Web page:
A Colorado Senate committee has advanced a bill that would enact a text message program to remind criminal defendants of upcoming court hearings, but Montezuma County Sheriff Steve Nowlin is unsure how much it could help local defendants.
“Not every one of these defendants who don’t show up have a cellphone, so I don’t know how that’s going to work,” Nowlin said.
The Colorado Senate Judiciary Committee on Monday voted unanimously to advance Senate Bill 19-036 – called the State Court Administrator Reminder Program – to the Appropriations Committee.
If passed, the bill would require the state court administrator to administer the court reminder program for district, county and municipal courts that use the judicial department’s case management system.
The bill’s summary says the goal is to “significantly reduce the number of defendants who are committed to the custody of a county jail solely as a result of their failure to appear in court.”
According to a Journal analysis of incident reports from the Montezuma County Sheriff’s Office and Cortez Police Department, the Sheriff’s Office served at least 50 warrants for failure to appear from November through January, and the police department has served at least 31. These numbers are likely low because officers frequently do not list the type of warrant in arrest reports.
Durango Police Department in the past year has served 382 warrants for county and municipal failure to appear. The La Plata County Sheriff’s Office arrested 302 people on failure-to-appear warrants.
Cortez Police Department Lt. Andy Brock said the failure-to-appear warrants make up the majority of warrants Cortez police serve.
On traffic stops, Brock said officers always check for warrants, and the department distributes a warrant list to officers on a weekly basis. Officers with some downtime might read through the list and go look for defendants.
“If you know where somebody works or hangs out, you’ll drive by those places,” Brock said. “Sometimes, you go by residences, and then sometimes, you catch other people in cars. A lot of times, birds of a feather kind of flock.”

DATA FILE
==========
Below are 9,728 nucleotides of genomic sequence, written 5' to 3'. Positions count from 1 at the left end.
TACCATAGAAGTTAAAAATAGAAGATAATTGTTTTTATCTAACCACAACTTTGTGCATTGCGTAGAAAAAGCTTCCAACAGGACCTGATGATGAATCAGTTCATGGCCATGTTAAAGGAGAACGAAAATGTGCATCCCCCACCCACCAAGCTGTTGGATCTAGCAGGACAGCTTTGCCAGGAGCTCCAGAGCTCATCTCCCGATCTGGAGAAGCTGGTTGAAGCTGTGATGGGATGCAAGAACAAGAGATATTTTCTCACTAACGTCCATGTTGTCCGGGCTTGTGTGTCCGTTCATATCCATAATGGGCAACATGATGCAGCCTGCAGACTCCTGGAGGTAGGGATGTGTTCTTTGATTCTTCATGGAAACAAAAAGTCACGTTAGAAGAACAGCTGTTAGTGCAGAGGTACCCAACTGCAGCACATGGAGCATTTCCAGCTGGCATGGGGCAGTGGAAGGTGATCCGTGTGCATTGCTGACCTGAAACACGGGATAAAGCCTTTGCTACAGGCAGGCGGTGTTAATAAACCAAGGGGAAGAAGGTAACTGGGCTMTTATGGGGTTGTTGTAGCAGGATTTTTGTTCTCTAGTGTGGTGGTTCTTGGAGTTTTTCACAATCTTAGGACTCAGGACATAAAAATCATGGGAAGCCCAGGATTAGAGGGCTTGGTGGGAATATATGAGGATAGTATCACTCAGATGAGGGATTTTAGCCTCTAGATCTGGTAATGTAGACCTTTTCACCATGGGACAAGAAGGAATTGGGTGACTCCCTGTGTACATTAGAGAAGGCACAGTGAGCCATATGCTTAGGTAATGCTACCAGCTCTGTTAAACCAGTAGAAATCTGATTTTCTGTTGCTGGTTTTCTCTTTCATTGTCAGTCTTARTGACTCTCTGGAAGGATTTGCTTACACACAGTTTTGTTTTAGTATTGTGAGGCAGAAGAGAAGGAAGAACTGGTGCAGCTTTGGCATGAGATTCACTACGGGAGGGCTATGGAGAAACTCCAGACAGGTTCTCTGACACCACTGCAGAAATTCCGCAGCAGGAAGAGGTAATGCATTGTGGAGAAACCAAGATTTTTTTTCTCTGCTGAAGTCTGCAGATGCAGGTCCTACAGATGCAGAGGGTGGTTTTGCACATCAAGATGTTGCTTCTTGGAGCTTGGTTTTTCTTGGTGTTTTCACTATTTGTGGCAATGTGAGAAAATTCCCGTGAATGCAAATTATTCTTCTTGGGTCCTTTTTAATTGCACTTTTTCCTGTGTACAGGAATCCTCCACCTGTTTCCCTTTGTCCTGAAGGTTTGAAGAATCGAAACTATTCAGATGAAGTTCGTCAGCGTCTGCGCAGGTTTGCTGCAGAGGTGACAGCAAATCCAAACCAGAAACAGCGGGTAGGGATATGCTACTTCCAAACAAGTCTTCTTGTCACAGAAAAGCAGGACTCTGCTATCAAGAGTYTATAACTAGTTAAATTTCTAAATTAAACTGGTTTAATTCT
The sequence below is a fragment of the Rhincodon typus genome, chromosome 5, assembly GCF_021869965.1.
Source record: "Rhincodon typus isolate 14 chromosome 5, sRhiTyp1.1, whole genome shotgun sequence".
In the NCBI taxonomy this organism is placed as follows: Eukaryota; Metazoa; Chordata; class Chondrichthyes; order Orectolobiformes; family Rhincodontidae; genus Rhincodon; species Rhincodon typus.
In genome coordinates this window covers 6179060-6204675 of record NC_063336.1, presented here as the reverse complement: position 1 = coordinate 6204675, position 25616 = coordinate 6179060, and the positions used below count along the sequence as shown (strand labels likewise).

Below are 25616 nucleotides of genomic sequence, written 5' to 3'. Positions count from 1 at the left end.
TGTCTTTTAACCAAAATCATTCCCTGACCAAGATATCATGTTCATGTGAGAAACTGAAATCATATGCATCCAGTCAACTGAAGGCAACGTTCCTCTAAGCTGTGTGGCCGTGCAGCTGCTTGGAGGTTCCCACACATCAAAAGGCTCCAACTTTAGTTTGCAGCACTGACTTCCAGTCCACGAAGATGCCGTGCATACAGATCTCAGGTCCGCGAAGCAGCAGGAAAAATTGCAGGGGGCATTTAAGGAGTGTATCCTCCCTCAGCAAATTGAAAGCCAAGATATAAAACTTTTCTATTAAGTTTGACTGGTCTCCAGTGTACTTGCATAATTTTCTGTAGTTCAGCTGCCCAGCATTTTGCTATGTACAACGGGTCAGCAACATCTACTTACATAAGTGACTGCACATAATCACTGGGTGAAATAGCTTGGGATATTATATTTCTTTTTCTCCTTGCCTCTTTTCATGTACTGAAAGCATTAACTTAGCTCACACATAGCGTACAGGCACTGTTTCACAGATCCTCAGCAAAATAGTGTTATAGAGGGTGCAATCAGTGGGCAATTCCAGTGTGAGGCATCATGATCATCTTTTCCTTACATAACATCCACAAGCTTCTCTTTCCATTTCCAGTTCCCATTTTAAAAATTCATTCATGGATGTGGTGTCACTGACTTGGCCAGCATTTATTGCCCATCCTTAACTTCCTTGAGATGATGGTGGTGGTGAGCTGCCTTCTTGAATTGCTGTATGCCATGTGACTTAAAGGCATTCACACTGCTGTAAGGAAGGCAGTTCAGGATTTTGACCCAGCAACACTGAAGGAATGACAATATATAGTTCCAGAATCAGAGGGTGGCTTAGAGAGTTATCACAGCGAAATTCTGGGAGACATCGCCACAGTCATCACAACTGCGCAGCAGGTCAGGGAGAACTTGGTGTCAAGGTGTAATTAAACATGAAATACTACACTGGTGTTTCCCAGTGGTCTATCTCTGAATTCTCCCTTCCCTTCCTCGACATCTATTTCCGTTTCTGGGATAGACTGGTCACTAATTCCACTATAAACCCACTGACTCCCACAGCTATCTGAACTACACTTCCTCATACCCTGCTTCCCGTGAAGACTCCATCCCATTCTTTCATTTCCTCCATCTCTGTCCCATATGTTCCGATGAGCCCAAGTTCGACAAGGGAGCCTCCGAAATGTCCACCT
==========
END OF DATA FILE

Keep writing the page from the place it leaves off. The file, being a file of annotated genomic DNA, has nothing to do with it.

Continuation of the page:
Nowlin said deputies are out looking for people with warrants “every day and night.”
On the technology issue, Nowlin said deputies often encounter defendants who have a phone but haven’t funded their account and therefore cannot receive texts. Or defendants might buy a new phone with a new phone number, which can be hard to track.
“I’d like to see how it works,” he said. “It may be better for other areas.”
The bill’s language says that the court administrator would prioritize text messages unless “a more effective” means to remind defendants becomes available. If a defendant cannot receive text messages, the court administrator could use a phone call, email or other “internet-based technology.”
Courts would be required to send at least two reminder text messages to criminal defendants. If a defendant misses a hearing, the court would send an alert informing the defendant that a warrant has been issued.
Nowlin said there aren’t too many failure-to-appear warrants out of district court, which mostly handles felonies, but law enforcement sees a lot of those warrants in municipal court.
“Those are the ones who are a revolving door,” he said.
According to a news release from bill sponsor Sen. Pete Lee, D-Colorado Springs, the reminder program would improve the fairness of the criminal justice system.
“Passing this bill out of committee is an important step to reform our criminal justice system,” Lee said. “I look forward to getting it across the finish line.”